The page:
An Indian political cartoonist arrested for sedition in 2012 for posting a series of caricatures online that mocked the Government has said freedom of speech in his country has only worsened in the years since.
"I don't think freedom of speech is in a good condition over there," Aseem Trivedi, 30, told the ABC, citing numerous counts of sedition charges since.
However, having been subjected to a Government crackdown on freedom of speech of his own, Trivedi said he now feels a sense of duty to create more cartoons to help those being targeted by the Government.
Trivedi is best known for his campaign Cartoons Against Corruption.
In 2011, Mumbai police banned the campaign, and in September 2012, Trivedi was handed three charges, including sedition, over its content.
'It's not only about sedition, there is a big problem'
Although the sedition charges were scrapped by the Supreme Court in 2015, Trivedi told the ABC the situation remained stark.
"Of course there have been a lot of cases after my arrest when people were charged with sedition chargers," Trivedi said, citing a series of student leaders and artists.
"[But] it's not only about sedition charges, there is a big problem in India where [social media is getting closed down].
"They started with [critics of the ruling party] and now they're just shutting anymore who is critical of government.
"They will harass you and abuse you, so I think free speech is not in a good condition there. A journalist was killed there a month ago."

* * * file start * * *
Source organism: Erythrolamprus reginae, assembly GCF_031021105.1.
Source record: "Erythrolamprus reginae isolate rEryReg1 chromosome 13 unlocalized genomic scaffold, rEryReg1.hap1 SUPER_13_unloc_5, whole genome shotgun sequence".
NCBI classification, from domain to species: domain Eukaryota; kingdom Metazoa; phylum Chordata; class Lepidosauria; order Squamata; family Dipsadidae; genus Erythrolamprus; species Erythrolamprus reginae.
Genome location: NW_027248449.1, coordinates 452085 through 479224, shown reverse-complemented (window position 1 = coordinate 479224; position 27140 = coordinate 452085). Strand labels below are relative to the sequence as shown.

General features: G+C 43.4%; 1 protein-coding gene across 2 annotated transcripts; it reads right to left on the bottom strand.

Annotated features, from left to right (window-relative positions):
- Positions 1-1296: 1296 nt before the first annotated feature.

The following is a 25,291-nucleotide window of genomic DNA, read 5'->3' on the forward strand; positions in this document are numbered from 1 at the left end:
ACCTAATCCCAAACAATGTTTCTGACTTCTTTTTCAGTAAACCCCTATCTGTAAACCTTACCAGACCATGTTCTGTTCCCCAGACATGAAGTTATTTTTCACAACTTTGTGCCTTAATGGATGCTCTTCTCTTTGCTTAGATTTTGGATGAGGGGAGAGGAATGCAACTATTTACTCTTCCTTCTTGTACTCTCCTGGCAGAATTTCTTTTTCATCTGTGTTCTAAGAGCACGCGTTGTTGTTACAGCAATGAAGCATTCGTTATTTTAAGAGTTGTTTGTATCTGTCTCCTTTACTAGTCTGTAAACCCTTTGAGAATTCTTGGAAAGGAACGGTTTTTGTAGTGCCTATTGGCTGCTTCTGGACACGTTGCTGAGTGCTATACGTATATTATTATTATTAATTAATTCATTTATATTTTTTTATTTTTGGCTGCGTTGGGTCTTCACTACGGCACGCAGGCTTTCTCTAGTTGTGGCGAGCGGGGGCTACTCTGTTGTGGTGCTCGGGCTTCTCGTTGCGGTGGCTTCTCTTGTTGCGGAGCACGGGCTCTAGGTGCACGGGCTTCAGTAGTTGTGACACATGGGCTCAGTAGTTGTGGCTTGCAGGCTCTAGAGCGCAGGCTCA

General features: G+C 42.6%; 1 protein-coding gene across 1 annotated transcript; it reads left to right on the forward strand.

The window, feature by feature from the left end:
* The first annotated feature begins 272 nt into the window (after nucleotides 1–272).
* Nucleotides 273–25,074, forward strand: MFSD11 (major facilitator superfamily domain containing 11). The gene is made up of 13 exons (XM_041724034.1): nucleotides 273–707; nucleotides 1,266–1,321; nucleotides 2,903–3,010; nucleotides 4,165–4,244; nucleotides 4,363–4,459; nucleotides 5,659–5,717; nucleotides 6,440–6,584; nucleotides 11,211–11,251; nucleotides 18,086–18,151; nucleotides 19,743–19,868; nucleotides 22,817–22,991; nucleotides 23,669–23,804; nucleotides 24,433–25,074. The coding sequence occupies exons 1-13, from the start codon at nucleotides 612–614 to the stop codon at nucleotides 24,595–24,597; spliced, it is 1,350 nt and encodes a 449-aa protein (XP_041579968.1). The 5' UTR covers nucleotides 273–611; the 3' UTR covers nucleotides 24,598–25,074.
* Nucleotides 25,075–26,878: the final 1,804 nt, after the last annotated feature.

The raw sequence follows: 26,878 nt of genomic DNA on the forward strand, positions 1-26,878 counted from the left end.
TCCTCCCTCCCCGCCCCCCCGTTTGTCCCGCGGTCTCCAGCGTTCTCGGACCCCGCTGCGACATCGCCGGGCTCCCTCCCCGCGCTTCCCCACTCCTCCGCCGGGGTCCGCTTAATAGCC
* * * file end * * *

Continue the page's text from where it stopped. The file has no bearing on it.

The ABC has contacted the High Commissioner of India to Australia for comment.
Trivedi said the Government of Prime Minister Narendra Modi is not trying to address the country's many pressing issues — such as poverty and corruption — but instead trying to distract with "pseudo nationalism".
"They want people to be fired and excited and they want to rule them in the name of nationalism, so people are kind of misguided," he said.
"Every critic that speaks against Modi, he is labelled as anti-national."
'When I was in jail I depended on people outside'
In 2015 after the Charlie Hebdo attacks in Paris, Trivedi started Black & White, an attempt to use cartoons to champion for the rights of those who are facing injustice and oppression.
"After my arrest, I could understand the pain and the situation a journalist or a writer faces while he is censored, while he is jailed," Trivedi said, citing numerous cases including that of Saudi Arabian blogger Raif Badawi.
"Now I'm trying to support those people from different parts so I just keep an eye on such cases and try to contribute to my art.
"Because when I was in jail, I was completely dependent on people on the outside.
"So I'm just trying to repay the debt maybe, and use my art to help and support them in their cases."